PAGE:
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The X-ray background-foreground galaxy cross-correlation: evidence for weak lensing?
Asantha R. Cooray
Received 11 June 1999 / Accepted 22 June 1999
A significant cross-correlation between the unresolved X-ray background (XRB) at soft energies (0.5 to 2 keV) and foreground bright galaxies has now been reported in several studies. This cross-correlation has been interpreted in terms of a low redshift and a low luminosity active galactic nuclei (AGN) population, clustered similar to optically bright galaxies, as responsible for the unresolved component of the XRB. In contrast to such a low redshift population, we suggest that a correlation between the unresolved XRB and bright optical galaxies can exist due to a high redshift population of X-ray emitting AGNs through weak lensing effects of low redshift large scale structure traced by foreground optical galaxies. We further investigate this possibility and suggest that a substantial fraction of the detected cross-correlation signal can arise from this scenario. The most likely explanation for the observed cross-correlation is that both a population of low redshift sources and a population of high redshift low luminous sources contribute through clustering and lensing effects, respectively. The exact weak gravitational lensing contribution to the detected signal can eventually be used to constrain cosmological parameters, foreground galaxy bias and, more importantly, models of high redshift X-ray emitting sources.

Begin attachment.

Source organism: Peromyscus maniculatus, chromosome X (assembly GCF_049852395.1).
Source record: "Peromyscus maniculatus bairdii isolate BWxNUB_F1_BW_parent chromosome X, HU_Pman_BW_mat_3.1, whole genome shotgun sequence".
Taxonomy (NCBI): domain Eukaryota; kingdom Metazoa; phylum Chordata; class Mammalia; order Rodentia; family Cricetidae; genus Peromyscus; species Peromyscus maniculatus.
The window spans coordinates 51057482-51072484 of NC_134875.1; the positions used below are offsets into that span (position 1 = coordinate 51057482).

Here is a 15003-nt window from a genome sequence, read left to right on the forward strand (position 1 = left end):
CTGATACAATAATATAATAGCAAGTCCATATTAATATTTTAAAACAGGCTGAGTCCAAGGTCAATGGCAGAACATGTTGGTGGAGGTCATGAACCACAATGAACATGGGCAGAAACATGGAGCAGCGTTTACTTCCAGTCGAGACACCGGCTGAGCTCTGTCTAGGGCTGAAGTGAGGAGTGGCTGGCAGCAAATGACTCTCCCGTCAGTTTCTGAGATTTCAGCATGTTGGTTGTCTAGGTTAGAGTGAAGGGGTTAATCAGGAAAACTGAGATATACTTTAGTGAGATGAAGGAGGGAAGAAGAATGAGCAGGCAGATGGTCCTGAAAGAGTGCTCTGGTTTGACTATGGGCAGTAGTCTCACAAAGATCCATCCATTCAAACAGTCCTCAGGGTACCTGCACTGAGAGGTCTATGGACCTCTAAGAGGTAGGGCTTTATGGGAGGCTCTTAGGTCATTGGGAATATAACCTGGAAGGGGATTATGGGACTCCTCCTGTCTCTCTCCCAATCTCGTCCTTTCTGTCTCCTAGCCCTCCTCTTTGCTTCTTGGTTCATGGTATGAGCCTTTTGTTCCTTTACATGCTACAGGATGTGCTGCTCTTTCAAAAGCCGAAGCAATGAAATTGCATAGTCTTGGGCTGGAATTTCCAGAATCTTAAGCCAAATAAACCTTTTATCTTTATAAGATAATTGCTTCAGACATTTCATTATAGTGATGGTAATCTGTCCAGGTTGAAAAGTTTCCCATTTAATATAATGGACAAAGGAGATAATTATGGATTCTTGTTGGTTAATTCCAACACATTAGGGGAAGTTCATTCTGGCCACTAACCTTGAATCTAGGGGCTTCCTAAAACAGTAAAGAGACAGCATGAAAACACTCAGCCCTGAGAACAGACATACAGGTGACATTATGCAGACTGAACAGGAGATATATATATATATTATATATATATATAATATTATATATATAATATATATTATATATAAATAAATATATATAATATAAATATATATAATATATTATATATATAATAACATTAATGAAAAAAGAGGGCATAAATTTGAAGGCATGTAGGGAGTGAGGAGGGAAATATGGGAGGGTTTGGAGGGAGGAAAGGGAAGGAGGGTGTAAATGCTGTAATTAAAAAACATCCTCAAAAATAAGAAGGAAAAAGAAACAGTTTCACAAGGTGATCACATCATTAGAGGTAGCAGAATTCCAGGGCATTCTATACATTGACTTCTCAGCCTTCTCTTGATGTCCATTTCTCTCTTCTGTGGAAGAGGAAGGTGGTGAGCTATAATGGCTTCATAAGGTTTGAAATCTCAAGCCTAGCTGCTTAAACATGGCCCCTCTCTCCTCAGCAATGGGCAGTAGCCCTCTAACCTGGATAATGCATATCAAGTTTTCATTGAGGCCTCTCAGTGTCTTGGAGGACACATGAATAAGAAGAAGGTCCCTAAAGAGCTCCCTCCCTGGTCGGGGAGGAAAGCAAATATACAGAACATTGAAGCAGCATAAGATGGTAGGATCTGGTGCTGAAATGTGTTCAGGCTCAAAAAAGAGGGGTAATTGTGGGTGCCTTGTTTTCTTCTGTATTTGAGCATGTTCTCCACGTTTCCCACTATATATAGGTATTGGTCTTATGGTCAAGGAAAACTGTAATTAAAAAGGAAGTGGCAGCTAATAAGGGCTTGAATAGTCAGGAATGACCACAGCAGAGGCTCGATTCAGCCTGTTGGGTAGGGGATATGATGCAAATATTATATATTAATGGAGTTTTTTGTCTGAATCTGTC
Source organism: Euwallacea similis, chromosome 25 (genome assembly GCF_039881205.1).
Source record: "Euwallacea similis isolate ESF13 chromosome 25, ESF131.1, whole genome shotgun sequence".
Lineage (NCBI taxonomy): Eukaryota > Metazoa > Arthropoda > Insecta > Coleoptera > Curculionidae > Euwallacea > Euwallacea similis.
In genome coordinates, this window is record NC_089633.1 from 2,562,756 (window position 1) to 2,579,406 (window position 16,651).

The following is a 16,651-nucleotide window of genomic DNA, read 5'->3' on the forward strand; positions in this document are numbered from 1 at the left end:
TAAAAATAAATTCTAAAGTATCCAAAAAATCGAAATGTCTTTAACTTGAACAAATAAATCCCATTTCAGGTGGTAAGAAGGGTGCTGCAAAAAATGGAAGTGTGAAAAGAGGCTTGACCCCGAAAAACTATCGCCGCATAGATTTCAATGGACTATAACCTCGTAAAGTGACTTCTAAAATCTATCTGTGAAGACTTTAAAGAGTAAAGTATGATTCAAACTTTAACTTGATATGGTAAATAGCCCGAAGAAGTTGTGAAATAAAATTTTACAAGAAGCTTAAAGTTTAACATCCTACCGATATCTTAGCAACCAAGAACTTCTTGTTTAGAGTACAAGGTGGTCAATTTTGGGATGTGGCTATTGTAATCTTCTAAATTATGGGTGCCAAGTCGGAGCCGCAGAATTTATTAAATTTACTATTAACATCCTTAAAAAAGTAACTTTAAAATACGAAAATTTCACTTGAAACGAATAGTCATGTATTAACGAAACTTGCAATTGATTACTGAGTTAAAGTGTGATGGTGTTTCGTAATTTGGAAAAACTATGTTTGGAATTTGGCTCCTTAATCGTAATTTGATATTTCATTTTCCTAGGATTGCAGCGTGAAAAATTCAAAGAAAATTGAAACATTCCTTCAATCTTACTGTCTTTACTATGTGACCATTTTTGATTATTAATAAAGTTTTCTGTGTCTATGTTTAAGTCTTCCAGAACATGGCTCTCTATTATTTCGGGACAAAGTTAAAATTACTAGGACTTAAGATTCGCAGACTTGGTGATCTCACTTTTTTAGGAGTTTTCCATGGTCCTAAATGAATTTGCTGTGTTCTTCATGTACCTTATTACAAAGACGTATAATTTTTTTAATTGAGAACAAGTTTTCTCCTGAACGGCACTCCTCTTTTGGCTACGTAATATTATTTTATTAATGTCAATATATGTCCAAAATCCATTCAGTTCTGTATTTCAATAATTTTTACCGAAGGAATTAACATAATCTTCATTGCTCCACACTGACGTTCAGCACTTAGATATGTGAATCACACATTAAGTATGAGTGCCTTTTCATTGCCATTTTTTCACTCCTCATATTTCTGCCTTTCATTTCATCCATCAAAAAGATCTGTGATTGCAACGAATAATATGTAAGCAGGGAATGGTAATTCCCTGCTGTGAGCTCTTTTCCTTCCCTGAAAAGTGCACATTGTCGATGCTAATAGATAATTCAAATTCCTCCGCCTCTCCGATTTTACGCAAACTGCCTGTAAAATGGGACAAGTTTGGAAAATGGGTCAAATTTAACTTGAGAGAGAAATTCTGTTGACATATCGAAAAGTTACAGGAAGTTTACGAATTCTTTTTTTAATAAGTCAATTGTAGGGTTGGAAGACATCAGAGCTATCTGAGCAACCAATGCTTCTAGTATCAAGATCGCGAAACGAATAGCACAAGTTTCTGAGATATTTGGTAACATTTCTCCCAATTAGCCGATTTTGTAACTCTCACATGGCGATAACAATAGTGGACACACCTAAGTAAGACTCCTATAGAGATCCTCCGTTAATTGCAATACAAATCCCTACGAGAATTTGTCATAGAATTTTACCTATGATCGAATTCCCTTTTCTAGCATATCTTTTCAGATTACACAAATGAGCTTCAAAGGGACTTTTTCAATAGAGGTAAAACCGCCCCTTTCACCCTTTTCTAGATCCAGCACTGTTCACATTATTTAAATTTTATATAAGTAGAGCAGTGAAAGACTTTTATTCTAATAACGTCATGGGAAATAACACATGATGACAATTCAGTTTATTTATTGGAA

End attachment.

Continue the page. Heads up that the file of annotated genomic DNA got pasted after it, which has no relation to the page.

Key words: cosmology: large-scale structure of Universe cosmology: gravitational lensing galaxies: active X-rays: galaxies X-rays: general
© European Southern Observatory (ESO) 1999
Online publication: August 13, 199